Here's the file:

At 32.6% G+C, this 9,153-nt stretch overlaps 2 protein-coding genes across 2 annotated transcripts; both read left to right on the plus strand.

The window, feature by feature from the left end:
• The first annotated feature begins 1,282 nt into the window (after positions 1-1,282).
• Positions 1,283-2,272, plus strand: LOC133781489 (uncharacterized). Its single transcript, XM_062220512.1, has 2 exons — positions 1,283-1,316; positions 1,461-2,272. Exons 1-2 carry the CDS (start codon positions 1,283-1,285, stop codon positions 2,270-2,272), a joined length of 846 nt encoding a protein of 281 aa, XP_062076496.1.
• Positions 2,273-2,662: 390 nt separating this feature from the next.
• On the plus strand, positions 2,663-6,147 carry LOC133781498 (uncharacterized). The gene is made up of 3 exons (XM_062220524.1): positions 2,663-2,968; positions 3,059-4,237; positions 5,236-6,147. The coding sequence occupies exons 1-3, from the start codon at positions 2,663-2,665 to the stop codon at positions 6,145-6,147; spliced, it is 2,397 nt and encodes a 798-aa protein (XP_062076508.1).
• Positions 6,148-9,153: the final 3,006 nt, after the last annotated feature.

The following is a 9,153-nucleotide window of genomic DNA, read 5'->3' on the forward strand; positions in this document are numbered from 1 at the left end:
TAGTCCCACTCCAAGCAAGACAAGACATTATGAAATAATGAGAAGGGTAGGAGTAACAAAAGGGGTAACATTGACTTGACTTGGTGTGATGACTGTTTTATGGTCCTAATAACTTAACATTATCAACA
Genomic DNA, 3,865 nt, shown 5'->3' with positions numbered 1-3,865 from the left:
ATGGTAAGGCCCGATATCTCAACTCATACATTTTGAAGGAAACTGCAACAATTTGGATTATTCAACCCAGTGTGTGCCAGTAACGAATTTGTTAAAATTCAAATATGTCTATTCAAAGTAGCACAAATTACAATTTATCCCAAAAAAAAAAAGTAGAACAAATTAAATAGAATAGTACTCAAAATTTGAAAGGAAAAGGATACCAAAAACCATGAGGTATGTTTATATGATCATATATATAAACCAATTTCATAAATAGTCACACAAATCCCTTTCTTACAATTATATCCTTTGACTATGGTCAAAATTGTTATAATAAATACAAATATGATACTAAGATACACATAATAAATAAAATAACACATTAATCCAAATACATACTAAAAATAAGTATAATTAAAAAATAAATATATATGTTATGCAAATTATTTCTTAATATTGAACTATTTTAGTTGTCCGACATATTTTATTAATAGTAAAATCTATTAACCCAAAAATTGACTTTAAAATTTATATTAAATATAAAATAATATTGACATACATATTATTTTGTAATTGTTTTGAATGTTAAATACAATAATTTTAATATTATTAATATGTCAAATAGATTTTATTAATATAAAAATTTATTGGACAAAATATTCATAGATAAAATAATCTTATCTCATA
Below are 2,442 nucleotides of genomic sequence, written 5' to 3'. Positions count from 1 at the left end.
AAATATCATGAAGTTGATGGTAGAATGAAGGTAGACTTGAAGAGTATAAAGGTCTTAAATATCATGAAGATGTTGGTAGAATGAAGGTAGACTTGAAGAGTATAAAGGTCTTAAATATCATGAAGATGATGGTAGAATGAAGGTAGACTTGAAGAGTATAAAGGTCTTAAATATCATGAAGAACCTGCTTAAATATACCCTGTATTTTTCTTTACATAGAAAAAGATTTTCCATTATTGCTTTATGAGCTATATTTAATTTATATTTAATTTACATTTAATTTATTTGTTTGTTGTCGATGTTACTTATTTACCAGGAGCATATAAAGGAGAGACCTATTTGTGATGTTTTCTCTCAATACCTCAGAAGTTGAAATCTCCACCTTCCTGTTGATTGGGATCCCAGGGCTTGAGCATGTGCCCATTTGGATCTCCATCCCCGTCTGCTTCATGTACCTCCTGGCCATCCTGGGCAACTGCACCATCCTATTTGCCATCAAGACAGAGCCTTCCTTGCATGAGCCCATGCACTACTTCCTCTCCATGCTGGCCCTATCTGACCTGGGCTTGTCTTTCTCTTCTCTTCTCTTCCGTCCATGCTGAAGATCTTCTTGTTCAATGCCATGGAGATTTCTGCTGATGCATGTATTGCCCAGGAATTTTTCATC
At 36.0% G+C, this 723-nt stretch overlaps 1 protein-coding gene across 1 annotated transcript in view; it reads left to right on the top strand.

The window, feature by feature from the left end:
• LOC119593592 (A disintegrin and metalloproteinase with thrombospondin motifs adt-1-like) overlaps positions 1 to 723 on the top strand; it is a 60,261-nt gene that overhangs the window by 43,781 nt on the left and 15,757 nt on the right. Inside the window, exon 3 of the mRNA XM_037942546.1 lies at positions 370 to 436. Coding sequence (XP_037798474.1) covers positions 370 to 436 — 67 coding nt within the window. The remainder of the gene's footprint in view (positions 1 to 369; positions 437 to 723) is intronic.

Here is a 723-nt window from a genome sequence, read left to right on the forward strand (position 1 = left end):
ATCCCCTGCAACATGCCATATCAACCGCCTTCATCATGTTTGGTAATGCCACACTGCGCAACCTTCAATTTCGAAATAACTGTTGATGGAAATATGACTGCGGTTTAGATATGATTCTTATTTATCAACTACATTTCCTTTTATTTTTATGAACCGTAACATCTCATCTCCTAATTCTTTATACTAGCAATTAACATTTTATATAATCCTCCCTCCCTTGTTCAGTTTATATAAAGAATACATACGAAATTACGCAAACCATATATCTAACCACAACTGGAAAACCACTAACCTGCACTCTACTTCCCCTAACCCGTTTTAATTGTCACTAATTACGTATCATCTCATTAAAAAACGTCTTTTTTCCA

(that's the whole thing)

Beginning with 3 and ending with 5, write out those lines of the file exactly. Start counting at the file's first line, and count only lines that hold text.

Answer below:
• The first annotated feature begins 1,282 nt into the window (after positions 1-1,282).
• Positions 1,283-2,272, plus strand: LOC133781489 (uncharacterized). Its single transcript, XM_062220512.1, has 2 exons — positions 1,283-1,316; positions 1,461-2,272. Exons 1-2 carry the CDS (start codon positions 1,283-1,285, stop codon positions 2,270-2,272), a joined length of 846 nt encoding a protein of 281 aa, XP_062076496.1.
• Positions 2,273-2,662: 390 nt separating this feature from the next.